- Lucky The Dog, 2/14/1999 – 9/27/2010
I have been partaking quite a bit lately in the three ‘Ws’: Walking, weeping, and wine. Not someone who I would normally categorize as a crier (my cousin actually confessed to me the other day that while she’s of course saddened by what I’m going through right now, it has made me less of an “ice queen”), these past few weeks I have wept. The kind of tears that you try to hold back that seem to break down the walls and come out your teeth. I have wept for many reasons (the first year of marriage is so much harder than anyone tells you, the economy sucks, I recently discovered that I think I’ve grown a pair of love handles) but most palpably, most defensibly, I have wept for my dog.
[Caveat: To those new readers of Shut Up And Cook…first of all, welcome! I’m glad you’re here. Secondly, I promise I’m not usually this mopey, sappy, and long-winded. But for now…I am, so bear with me.]
To those who knew him, Lucky The Dog was a hell of a guy. I know that everyone thinks their dogs (and kids for that matter) are special and unlike any before them, but in the case of Lucky he really was. Won in a card game in Roxbury in 1999, he soon became the fixture of my husband’s life, and then mine. We lived in NY together, we traveled all over, and then in 2005 we moved to Seattle. A most dapper fellow, he could woo the biggest dog critic, with his quiet, self-assured, and utterly loving ways. When people saw a scary Pitbull walking down the street they would pick up their little dogs and scowl at us. What they didn’t know was that later that night our friend’s two year-old would be feeding him goldfish one by one, out of her tiny little palm. There was not a mean bone in Lucky’s body, but more than that, was his ability to intuit that around him. And, he was a damn champion snuggler.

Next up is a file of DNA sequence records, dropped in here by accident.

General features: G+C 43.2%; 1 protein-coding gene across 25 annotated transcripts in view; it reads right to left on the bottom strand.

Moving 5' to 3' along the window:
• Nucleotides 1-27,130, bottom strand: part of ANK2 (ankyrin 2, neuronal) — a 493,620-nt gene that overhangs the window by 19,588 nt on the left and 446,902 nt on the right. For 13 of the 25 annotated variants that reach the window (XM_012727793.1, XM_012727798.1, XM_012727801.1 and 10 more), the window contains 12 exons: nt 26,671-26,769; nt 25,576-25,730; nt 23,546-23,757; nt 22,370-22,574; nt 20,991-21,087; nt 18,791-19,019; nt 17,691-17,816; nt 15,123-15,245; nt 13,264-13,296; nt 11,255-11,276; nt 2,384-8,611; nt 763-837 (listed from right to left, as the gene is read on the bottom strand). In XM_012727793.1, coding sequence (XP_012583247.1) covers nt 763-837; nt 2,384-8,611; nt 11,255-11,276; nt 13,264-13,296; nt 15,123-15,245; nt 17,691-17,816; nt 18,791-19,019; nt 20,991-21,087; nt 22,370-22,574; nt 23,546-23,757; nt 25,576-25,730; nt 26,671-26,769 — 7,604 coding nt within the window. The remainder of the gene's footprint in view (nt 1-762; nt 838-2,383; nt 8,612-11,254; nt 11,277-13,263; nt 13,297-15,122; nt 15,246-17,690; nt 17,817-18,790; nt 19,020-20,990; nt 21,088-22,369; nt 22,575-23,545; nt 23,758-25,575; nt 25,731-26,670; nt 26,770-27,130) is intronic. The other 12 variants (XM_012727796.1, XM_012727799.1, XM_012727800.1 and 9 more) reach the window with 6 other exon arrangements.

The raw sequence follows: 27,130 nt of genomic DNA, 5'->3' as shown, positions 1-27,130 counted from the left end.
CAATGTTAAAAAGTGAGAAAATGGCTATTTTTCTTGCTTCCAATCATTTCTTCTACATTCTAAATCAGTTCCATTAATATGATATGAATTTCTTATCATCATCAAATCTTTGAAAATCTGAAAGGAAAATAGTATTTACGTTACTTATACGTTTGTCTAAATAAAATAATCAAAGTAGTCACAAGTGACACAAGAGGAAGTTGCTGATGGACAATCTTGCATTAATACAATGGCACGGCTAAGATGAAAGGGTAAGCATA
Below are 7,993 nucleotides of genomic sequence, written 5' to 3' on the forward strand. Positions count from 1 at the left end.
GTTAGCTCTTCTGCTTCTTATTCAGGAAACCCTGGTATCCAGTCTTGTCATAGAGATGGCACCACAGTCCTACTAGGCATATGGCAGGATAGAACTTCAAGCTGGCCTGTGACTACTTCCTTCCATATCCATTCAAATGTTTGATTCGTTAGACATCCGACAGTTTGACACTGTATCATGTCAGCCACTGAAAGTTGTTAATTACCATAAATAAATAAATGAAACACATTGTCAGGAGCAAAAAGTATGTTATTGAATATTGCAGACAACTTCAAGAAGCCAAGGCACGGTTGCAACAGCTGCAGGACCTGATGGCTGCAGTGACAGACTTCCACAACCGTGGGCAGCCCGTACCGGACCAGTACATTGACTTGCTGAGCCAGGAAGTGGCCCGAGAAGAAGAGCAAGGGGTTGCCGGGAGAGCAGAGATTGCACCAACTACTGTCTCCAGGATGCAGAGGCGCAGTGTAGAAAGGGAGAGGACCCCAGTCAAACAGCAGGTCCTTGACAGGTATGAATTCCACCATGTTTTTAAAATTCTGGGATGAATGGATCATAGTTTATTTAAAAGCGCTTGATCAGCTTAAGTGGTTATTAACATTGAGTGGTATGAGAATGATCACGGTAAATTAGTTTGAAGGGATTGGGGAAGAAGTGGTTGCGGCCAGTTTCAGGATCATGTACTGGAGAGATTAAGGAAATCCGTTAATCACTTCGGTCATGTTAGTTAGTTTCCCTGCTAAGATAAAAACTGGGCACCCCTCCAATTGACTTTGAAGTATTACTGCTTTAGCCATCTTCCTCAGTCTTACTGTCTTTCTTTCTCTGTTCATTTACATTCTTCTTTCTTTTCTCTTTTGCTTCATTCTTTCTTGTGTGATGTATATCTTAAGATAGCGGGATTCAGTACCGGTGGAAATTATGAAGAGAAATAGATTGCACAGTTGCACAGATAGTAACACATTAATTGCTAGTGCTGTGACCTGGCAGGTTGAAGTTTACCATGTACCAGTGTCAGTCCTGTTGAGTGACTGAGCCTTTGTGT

These past few weeks we have watched in disbelief as his body failed him. His mind, still present, but increasingly fatigued, was still there, which was why the decision to put him to sleep was so excruciating. We agonized over whether we were doing the right thing, or not, and just when we were convinced we were, he would look at you in his entirely Lucky Dog way, as if to say, “what the hell is all this crying about??”.
I’ve always been a huge proponent of the miracle of endorphins, so as things got worse at home, as Lucky struggled more and more to climb to the stairs, or go for a ride, I found myself out walking. Walking in the rain, walking in the dark, walking with friends and family, and walking alone. I would walk, I would weep, and I would come home and open a bottle of wine. (Incidentally, I’ve always wished I could be one of those people who magically loses 5 or 10 lbs when grieving, but apparently, my genes don’t work like that. Curses.)
This past Thursday, at 3a in the morning, Lucky tried to climb the 1 foot into our bed and crashed over. An unbelievably stoic dog who could hardly stand any sort of embarrassment (think plaid fleece jackets for NY winters), he now was relegated to being carried around. After we lifted him into bed, my husband and I lay there next to each other not talking. Though no one said it, I think we both knew that the upcoming weekend would be Lucky’s last.
We made the decision that the vet should come Tuesday, and then spent the rest of the weekend in a sort of “dead man walking” induced fog; trying to be positive around Lucky, delivering Egg McMuffins to him in bed, walking, weeping, drinking wine, and trying to prepare ourselves for the unpreparable. In sitting down and trying to do a meal plan, I found that I was literally unable because I could only think of Sunday as two days before Tuesday, Wednesday as the day after…